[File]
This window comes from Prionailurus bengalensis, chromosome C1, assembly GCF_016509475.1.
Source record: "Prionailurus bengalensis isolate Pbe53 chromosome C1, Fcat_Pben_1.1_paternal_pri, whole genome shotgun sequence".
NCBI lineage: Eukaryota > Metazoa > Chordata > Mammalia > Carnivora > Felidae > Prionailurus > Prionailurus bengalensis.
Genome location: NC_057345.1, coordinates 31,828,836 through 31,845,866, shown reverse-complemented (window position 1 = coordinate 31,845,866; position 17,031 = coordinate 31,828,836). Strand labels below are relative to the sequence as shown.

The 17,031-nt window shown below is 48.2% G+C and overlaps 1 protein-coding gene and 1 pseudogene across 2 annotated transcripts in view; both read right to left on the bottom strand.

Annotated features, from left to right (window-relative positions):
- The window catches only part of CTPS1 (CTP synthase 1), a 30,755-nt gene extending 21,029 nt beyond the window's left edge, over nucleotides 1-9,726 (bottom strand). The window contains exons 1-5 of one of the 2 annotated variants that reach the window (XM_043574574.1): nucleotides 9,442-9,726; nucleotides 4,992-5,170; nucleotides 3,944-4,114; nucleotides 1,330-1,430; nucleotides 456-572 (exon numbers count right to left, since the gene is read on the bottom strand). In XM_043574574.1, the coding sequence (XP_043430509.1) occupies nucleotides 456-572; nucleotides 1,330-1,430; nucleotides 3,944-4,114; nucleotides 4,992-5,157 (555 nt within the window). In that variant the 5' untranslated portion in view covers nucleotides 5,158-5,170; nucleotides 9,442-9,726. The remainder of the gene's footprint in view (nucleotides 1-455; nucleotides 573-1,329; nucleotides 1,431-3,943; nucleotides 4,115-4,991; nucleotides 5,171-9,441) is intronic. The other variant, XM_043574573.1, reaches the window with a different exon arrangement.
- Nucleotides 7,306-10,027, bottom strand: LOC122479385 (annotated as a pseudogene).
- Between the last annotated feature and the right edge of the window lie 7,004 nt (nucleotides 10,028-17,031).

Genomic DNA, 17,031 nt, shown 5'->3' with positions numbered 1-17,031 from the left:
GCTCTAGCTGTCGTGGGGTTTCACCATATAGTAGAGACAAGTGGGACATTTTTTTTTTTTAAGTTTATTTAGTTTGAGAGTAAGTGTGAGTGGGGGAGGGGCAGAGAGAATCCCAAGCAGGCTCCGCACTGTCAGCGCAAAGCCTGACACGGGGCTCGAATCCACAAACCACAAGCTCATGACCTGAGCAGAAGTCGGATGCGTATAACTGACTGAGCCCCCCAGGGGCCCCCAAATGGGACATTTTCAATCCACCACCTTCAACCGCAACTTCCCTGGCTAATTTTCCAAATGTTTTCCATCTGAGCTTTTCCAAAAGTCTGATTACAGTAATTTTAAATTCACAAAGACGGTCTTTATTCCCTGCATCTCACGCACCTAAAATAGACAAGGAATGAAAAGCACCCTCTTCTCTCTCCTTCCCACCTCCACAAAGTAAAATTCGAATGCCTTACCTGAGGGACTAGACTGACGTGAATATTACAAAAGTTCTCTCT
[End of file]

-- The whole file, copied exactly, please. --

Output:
This window comes from Prionailurus bengalensis, chromosome C1, assembly GCF_016509475.1.
Source record: "Prionailurus bengalensis isolate Pbe53 chromosome C1, Fcat_Pben_1.1_paternal_pri, whole genome shotgun sequence".
NCBI lineage: Eukaryota > Metazoa > Chordata > Mammalia > Carnivora > Felidae > Prionailurus > Prionailurus bengalensis.
Genome location: NC_057345.1, coordinates 31,828,836 through 31,845,866, shown reverse-complemented (window position 1 = coordinate 31,845,866; position 17,031 = coordinate 31,828,836). Strand labels below are relative to the sequence as shown.

The 17,031-nt window shown below is 48.2% G+C and overlaps 1 protein-coding gene and 1 pseudogene across 2 annotated transcripts in view; both read right to left on the bottom strand.

Annotated features, from left to right (window-relative positions):
- The window catches only part of CTPS1 (CTP synthase 1), a 30,755-nt gene extending 21,029 nt beyond the window's left edge, over nucleotides 1-9,726 (bottom strand). The window contains exons 1-5 of one of the 2 annotated variants that reach the window (XM_043574574.1): nucleotides 9,442-9,726; nucleotides 4,992-5,170; nucleotides 3,944-4,114; nucleotides 1,330-1,430; nucleotides 456-572 (exon numbers count right to left, since the gene is read on the bottom strand). In XM_043574574.1, the coding sequence (XP_043430509.1) occupies nucleotides 456-572; nucleotides 1,330-1,430; nucleotides 3,944-4,114; nucleotides 4,992-5,157 (555 nt within the window). In that variant the 5' untranslated portion in view covers nucleotides 5,158-5,170; nucleotides 9,442-9,726. The remainder of the gene's footprint in view (nucleotides 1-455; nucleotides 573-1,329; nucleotides 1,431-3,943; nucleotides 4,115-4,991; nucleotides 5,171-9,441) is intronic. The other variant, XM_043574573.1, reaches the window with a different exon arrangement.
- Nucleotides 7,306-10,027, bottom strand: LOC122479385 (annotated as a pseudogene).
- Between the last annotated feature and the right edge of the window lie 7,004 nt (nucleotides 10,028-17,031).

Genomic DNA, 17,031 nt, shown 5'->3' with positions numbered 1-17,031 from the left:
GCTCTAGCTGTCGTGGGGTTTCACCATATAGTAGAGACAAGTGGGACATTTTTTTTTTTTAAGTTTATTTAGTTTGAGAGTAAGTGTGAGTGGGGGAGGGGCAGAGAGAATCCCAAGCAGGCTCCGCACTGTCAGCGCAAAGCCTGACACGGGGCTCGAATCCACAAACCACAAGCTCATGACCTGAGCAGAAGTCGGATGCGTATAACTGACTGAGCCCCCCAGGGGCCCCCAAATGGGACATTTTCAATCCACCACCTTCAACCGCAACTTCCCTGGCTAATTTTCCAAATGTTTTCCATCTGAGCTTTTCCAAAAGTCTGATTACAGTAATTTTAAATTCACAAAGACGGTCTTTATTCCCTGCATCTCACGCACCTAAAATAGACAAGGAATGAAAAGCACCCTCTTCTCTCTCCTTCCCACCTCCACAAAGTAAAATTCGAATGCCTTACCTGAGGGACTAGACTGACGTGAATATTACAAAAGTTCTCTCT